New York-based MetLife reported first quarter profit of $1.3 billion, an increase of 36 percent from a year ago, but earnings were weighed down in part by a $60 million accord with New York authorities.
The largest life insurer in the U.S., whose U.S. retail hub is in Charlotte, said total operating revenues grew 1 percent, to $17 billion, as premium and fee revenue and net investment income were all up. Per share, profit rose 31 percent to $1.14 a share from 87 cents.
Earnings were impacted by several items.
Authorities in New York fined MetLife $60 million in March to settle claims that two subsidiaries solicited insurance business in that state without a license and then misled the New York State Department of Financial Services about the activities. On Wednesday, MetLife said the settlement reduced its operating earnings by $57 million, or 5 cents a share.
MetLife also said its latest quarterly results included an investment loss of $343 million from the previously announced sale of its U.K. pension risk transfer business.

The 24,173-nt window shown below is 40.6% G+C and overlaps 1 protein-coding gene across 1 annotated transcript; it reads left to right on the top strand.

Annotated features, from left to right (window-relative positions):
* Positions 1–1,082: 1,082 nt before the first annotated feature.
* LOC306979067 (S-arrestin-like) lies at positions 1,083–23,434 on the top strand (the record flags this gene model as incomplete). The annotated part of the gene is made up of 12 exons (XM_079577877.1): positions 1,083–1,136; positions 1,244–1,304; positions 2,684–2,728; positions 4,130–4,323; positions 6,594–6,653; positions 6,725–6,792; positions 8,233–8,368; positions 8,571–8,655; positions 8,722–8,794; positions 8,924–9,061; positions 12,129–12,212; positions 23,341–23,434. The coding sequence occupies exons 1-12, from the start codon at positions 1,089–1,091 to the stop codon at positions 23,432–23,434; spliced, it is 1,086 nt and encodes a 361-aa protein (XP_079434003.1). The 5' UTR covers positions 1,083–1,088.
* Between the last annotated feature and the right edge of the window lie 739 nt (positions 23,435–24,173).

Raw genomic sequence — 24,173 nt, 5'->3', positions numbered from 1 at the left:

Also in the quarter, the company posted a $223 million in net derivative gains. MetLife, like other insurers, uses derivatives to hedge risks, such as fluctuations in interest rates.
Last month, MetLife held a ribbon-cutting ceremony for its retail hub in Ballantyne Corporate Park. MetLife began hiring for the hub last year, and its plans are to create 1,300 jobs there for an average salary of $58,000.
Operating earnings in its Americas retail segment fell 2 percent to $612 million in the quarter from a year ago, primarily because of lower underwriting results, the company said.
Roberts: 704-358-5248; Twitter: @DeonERoberts
The Charlotte Observer welcomes your comments on news of the day. The more voices engaged in conversation, the better for us all, but do keep it civil. Please refrain from profanity, obscenity, spam, name-calling or attacking others for their views.
Have a news tip? You can send it to a local news editor; email email@example.com to send us your tip - or - consider joining the Public Insight Network and become a source for The Charlotte Observer.Read moreRead less